Marine Biology

, Volume 80, Issue 1, pp 63–74 | Cite as

The reproductive biology of echinothuriid and cidarid sea urchins from the deep sea (Rockall Trough, North-East Atlantic Ocean)

  • P. A. Tyler
  • J. D. Gage


The reproductive biology of 5 species of echinothuriid (Phormosoma placenta, Calveriosoma hystrix, Araeosoma fenestrum, Sperosoma grimaldii and Hygrosoma petersii) and 2 species of cidarid (Cidaris cidaris and Poriocidaris purpurata) sea urchins from the deep sea (Rockall Trough) has been examined from samples collected during 1973–1983. In all species the gonads lie within the interambulacrum attached to aboral gonopores and when fully developed occupy most of the test not occupied by the gut or Aristotle's lantern. In all the species, initial oocyte development takes place along the germinal epithelium embedded in nutritive tissue. In all the echinothuriids and in Poriocidaris purpurata, the oocyte grows to ca. 200 to 450 μm, at which stage vitellogenesis begins. Oocyte growth continues until a maximum egg size of 1 100 to 1 500 μm is attained. In the echinothuriids, two types of nutritive tissue are found. In the carly stages of gametogenesis the oocyte is surrounded by well-structured periodic acid Schiff (PAS)-positive tissue. As the oocyte grows this tissue becomes vacuolated, suggesting that there is a transfer of nutriment to the developing oocyte. In Phormosoma placenta, unspawned oocytes are phagocytosed. There is no evidence of seasonality in any of the echinothuriid species or in Poriocidaris purpurata. Extrapolation with shallow-water echinothuriids suggests that larval development is lecithotrophic, omitting any planktotrophic phase. Of the species examined, only Cidaris cidaris has a reproductive strategy which produces a known larva, although the limited samples did not permit any determination of seasonality in this deep-sea population.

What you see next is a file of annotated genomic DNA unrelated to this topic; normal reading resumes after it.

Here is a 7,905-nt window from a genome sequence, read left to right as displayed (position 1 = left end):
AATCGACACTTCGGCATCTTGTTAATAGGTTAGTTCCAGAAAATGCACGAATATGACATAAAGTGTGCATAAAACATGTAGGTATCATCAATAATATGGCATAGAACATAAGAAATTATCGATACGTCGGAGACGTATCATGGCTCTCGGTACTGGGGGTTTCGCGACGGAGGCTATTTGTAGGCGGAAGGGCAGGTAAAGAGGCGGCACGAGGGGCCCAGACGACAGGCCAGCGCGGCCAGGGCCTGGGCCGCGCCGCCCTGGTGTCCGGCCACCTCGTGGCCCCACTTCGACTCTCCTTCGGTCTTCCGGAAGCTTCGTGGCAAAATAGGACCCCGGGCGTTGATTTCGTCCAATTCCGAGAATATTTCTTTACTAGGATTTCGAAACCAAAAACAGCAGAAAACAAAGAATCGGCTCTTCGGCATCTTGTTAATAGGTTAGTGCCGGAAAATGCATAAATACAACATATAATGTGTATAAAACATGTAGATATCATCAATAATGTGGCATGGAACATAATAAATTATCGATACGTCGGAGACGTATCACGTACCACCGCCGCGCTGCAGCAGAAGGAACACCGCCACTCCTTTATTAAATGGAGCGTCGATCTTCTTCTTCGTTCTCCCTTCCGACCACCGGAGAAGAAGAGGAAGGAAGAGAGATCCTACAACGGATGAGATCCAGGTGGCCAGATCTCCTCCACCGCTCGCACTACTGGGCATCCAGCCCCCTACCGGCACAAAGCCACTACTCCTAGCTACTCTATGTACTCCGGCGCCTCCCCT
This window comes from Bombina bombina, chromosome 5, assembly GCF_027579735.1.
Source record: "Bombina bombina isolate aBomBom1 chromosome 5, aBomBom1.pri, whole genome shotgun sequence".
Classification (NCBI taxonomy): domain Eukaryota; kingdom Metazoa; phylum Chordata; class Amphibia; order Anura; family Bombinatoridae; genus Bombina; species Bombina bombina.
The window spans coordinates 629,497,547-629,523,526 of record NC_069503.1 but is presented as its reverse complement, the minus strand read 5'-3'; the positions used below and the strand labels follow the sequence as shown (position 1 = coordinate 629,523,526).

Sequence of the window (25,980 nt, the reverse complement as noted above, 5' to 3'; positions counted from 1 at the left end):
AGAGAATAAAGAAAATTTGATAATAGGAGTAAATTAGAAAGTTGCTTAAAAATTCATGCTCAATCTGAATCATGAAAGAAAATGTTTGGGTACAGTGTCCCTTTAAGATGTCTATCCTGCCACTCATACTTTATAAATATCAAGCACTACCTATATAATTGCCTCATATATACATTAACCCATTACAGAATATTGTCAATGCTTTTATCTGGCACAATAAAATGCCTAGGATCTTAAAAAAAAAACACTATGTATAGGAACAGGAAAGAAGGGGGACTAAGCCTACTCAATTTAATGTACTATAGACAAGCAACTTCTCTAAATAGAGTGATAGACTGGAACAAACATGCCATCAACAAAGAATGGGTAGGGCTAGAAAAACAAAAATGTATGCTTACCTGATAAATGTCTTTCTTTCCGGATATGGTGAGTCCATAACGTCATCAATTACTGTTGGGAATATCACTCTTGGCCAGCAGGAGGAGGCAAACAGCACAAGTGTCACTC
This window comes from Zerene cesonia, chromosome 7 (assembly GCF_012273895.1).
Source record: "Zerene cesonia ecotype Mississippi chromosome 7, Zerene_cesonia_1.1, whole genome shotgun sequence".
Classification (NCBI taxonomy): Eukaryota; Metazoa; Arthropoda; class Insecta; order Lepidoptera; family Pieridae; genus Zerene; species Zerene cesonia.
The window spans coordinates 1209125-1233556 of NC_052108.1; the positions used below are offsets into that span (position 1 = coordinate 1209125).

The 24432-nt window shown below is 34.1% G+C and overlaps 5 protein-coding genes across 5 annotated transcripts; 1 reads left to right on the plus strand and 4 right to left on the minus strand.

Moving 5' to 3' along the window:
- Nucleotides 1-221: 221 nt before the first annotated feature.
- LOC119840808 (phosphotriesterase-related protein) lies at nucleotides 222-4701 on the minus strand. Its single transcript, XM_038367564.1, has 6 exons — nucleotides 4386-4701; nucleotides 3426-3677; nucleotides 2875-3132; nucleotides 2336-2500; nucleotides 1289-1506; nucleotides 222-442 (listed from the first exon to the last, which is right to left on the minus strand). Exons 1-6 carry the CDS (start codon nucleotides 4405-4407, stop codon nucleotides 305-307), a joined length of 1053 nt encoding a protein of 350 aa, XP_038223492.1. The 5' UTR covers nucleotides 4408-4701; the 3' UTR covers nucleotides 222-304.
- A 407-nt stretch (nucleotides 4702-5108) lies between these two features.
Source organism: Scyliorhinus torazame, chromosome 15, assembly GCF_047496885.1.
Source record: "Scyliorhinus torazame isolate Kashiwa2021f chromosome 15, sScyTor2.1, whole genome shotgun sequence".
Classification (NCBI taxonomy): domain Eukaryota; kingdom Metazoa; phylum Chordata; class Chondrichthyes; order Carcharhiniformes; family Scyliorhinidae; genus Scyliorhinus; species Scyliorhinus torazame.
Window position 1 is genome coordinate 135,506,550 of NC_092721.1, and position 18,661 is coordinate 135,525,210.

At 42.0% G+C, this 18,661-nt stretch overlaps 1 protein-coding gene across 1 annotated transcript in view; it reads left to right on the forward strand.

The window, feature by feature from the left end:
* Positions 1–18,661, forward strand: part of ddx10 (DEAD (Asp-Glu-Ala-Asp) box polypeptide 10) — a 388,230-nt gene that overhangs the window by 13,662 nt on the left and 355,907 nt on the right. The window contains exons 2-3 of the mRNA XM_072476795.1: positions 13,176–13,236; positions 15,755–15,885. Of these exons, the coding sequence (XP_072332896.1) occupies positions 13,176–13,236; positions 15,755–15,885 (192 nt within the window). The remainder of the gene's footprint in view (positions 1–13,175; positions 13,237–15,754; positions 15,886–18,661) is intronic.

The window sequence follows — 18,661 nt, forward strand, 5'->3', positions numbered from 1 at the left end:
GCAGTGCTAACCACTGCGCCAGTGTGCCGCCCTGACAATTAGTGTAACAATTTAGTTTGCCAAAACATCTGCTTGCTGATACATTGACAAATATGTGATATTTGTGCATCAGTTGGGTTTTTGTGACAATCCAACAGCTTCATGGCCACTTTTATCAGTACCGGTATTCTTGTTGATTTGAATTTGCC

Schiff Reproductive Biology Periodic Acid Oocyte Development Oocyte Growth 
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Copyright information

© Springer-Verlag 1984

Authors and Affiliations

  • P. A. Tyler
    • 1
  • J. D. Gage
    • 2
  1. 1.Department of OceanographyUniversity CollegeSwanseaSouth Wales, UK
  2. 2.Scottish Marine Biological AssociationObanScotland, UK

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